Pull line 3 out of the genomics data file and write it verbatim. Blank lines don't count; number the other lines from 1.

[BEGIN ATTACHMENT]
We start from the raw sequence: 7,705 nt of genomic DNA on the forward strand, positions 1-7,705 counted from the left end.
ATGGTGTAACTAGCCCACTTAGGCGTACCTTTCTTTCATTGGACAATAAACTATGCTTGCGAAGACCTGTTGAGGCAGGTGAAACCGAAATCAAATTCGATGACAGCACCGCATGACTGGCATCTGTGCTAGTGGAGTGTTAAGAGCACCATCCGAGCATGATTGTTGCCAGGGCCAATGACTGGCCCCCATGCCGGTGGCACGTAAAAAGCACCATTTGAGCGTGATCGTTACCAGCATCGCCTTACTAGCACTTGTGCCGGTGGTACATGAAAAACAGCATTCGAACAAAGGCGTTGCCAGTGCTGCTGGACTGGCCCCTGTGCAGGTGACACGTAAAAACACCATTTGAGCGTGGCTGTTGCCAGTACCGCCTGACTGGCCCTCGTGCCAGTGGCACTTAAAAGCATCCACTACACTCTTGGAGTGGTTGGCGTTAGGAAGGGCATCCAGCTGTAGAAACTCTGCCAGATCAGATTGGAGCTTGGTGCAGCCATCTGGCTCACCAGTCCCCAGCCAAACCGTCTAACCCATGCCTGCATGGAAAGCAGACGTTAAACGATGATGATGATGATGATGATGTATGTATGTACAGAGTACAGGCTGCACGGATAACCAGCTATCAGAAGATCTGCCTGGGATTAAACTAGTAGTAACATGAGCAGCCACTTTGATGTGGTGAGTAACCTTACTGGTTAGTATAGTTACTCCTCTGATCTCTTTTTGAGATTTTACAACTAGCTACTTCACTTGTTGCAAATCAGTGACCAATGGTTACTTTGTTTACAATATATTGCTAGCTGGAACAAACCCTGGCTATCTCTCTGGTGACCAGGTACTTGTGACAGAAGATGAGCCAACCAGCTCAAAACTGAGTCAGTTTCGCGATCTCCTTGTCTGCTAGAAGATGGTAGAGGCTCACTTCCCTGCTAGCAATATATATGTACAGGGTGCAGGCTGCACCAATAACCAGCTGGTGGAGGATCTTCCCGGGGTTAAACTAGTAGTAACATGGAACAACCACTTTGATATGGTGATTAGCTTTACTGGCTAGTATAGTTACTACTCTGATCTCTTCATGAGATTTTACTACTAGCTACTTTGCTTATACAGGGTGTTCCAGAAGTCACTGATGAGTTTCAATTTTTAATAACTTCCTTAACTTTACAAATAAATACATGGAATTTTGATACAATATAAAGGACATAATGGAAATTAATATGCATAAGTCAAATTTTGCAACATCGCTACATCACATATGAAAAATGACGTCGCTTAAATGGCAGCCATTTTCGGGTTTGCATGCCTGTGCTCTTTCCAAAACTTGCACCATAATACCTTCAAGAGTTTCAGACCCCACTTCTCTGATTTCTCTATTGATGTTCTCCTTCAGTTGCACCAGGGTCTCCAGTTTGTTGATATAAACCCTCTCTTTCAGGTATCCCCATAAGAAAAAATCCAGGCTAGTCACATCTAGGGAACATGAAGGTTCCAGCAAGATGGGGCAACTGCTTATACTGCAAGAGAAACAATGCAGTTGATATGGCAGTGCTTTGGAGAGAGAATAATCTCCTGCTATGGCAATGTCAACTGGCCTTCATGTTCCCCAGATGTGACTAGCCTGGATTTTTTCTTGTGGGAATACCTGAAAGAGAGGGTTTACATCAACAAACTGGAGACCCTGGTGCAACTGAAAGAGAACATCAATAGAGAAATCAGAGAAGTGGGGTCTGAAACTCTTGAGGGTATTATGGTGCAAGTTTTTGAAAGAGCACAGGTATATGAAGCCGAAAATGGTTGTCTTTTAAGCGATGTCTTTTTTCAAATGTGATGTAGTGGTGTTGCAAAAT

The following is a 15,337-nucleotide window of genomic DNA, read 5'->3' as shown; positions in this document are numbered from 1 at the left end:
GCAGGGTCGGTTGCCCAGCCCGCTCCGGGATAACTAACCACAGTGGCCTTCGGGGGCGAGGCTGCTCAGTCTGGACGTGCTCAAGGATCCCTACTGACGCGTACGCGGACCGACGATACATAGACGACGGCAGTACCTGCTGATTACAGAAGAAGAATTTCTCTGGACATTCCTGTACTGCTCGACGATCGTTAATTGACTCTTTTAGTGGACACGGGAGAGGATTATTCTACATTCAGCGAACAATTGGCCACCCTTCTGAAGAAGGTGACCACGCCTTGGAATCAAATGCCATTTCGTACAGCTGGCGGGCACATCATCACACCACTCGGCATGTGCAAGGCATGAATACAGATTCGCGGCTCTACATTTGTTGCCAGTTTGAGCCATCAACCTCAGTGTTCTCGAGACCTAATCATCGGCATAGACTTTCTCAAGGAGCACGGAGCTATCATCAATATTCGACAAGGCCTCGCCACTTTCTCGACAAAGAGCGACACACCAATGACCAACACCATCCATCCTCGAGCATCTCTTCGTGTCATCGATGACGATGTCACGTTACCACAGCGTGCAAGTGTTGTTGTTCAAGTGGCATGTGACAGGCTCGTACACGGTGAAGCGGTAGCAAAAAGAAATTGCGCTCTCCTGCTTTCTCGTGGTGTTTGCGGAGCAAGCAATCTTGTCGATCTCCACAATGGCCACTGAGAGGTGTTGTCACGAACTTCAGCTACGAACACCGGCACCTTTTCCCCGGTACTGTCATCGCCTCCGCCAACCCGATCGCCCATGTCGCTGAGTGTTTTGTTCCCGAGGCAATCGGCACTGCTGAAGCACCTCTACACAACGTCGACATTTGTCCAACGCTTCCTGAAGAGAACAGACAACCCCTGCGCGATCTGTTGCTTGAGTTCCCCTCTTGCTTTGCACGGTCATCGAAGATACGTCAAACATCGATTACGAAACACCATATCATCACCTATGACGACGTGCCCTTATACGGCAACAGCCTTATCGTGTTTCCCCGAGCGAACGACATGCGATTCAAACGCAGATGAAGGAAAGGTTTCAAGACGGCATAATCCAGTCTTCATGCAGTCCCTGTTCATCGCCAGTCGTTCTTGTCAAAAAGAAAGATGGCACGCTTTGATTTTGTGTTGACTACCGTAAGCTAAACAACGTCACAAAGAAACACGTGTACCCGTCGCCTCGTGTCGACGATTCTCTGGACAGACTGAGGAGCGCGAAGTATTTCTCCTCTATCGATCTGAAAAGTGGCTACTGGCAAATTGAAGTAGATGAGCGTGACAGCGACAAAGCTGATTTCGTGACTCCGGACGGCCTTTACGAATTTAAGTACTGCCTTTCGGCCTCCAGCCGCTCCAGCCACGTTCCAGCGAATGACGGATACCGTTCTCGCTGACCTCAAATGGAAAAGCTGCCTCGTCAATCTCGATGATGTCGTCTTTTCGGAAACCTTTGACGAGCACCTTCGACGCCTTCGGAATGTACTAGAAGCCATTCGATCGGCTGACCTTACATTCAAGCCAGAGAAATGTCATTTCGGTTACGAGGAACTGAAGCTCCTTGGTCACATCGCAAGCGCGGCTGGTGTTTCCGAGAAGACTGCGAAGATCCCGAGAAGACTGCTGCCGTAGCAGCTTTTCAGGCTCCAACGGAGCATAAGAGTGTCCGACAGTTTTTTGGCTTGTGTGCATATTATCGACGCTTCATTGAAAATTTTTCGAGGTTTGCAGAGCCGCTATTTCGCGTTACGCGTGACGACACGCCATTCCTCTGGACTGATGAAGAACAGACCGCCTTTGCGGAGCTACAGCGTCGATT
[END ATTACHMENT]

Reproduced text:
The following is a 15,337-nucleotide window of genomic DNA, read 5'->3' as shown; positions in this document are numbered from 1 at the left end: